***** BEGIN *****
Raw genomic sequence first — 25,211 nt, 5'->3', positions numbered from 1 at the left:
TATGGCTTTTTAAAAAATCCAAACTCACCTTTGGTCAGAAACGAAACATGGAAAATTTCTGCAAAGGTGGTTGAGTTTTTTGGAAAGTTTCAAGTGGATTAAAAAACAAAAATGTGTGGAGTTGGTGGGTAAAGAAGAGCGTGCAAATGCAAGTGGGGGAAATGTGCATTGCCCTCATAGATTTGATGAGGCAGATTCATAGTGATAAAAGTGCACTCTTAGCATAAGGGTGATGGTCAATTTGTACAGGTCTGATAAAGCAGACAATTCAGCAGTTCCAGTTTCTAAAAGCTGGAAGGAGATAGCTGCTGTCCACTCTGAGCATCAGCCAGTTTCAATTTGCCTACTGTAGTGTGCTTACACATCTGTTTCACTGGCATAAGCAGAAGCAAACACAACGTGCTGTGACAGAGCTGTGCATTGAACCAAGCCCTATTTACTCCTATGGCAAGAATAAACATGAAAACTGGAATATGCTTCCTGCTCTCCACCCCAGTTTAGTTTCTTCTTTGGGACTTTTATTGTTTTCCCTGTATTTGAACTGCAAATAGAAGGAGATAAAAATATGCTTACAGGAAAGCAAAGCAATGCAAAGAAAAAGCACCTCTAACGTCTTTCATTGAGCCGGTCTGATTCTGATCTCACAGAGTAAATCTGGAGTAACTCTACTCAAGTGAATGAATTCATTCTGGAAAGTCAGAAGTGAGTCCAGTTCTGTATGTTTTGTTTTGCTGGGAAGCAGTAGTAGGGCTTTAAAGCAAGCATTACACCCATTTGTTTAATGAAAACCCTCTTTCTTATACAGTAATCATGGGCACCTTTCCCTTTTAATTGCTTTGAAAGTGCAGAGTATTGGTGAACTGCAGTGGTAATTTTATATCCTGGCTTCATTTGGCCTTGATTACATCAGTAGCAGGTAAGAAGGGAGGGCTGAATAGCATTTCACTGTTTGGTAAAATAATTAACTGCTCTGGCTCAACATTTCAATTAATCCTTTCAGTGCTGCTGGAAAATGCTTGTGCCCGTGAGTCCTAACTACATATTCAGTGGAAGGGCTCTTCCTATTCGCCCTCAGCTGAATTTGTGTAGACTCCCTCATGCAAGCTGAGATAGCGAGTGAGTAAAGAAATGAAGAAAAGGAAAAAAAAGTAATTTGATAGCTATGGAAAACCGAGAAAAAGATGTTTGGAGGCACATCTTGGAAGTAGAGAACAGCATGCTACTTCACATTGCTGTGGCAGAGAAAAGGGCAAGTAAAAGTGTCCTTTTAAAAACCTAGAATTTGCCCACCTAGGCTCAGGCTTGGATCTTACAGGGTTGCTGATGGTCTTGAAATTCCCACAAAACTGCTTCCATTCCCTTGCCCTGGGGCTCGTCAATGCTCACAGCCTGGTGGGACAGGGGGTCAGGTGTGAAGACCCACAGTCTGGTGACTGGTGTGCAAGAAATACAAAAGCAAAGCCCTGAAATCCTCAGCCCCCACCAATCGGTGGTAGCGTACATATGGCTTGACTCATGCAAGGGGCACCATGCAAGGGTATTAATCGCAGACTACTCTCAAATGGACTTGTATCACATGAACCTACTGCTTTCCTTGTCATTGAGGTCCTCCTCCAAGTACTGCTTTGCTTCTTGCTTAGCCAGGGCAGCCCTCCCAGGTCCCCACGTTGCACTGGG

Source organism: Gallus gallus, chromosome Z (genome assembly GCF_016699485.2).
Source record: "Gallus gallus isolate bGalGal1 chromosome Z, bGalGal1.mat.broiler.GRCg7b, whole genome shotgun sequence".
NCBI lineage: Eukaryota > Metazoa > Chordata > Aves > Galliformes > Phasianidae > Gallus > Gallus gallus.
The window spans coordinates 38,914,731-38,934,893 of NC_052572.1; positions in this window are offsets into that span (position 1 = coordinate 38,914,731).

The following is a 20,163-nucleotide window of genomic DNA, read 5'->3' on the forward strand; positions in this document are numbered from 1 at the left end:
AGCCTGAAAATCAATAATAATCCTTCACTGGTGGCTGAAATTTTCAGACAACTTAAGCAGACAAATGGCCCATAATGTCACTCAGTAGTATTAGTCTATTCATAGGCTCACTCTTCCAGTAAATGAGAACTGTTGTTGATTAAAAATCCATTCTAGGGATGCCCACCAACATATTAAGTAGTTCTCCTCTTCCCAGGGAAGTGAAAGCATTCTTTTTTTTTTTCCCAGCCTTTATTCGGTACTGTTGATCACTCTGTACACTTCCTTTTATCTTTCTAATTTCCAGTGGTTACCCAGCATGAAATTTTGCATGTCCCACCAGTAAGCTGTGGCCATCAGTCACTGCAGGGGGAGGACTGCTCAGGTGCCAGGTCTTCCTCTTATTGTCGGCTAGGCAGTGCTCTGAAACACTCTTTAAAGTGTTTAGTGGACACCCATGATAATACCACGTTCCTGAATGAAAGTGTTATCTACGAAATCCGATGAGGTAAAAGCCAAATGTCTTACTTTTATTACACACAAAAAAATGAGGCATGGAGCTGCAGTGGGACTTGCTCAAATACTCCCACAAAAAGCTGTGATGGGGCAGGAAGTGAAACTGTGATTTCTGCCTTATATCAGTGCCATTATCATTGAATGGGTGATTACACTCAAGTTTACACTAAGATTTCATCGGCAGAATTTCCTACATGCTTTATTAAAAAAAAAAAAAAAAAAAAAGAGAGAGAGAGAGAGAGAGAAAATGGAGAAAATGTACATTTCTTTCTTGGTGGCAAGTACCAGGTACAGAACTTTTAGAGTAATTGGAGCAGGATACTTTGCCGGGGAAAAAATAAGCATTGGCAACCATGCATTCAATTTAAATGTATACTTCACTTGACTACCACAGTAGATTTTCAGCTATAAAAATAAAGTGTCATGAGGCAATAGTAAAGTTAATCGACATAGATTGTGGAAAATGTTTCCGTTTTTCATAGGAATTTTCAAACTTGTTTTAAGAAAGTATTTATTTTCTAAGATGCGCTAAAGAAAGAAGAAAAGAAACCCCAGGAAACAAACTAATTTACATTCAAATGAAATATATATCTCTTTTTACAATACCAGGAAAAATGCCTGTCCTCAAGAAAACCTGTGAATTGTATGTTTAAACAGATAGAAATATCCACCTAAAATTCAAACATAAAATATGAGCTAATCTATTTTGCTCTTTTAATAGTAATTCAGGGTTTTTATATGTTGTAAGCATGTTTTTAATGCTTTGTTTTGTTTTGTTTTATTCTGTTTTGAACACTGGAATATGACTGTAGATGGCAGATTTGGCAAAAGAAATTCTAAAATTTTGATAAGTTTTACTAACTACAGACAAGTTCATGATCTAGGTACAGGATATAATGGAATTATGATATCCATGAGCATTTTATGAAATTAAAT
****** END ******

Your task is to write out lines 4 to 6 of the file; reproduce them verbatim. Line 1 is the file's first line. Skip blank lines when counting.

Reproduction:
Source record: "Gallus gallus isolate bGalGal1 chromosome Z, bGalGal1.mat.broiler.GRCg7b, whole genome shotgun sequence".
NCBI lineage: Eukaryota > Metazoa > Chordata > Aves > Galliformes > Phasianidae > Gallus > Gallus gallus.
The window spans coordinates 38,914,731-38,934,893 of NC_052572.1; positions in this window are offsets into that span (position 1 = coordinate 38,914,731).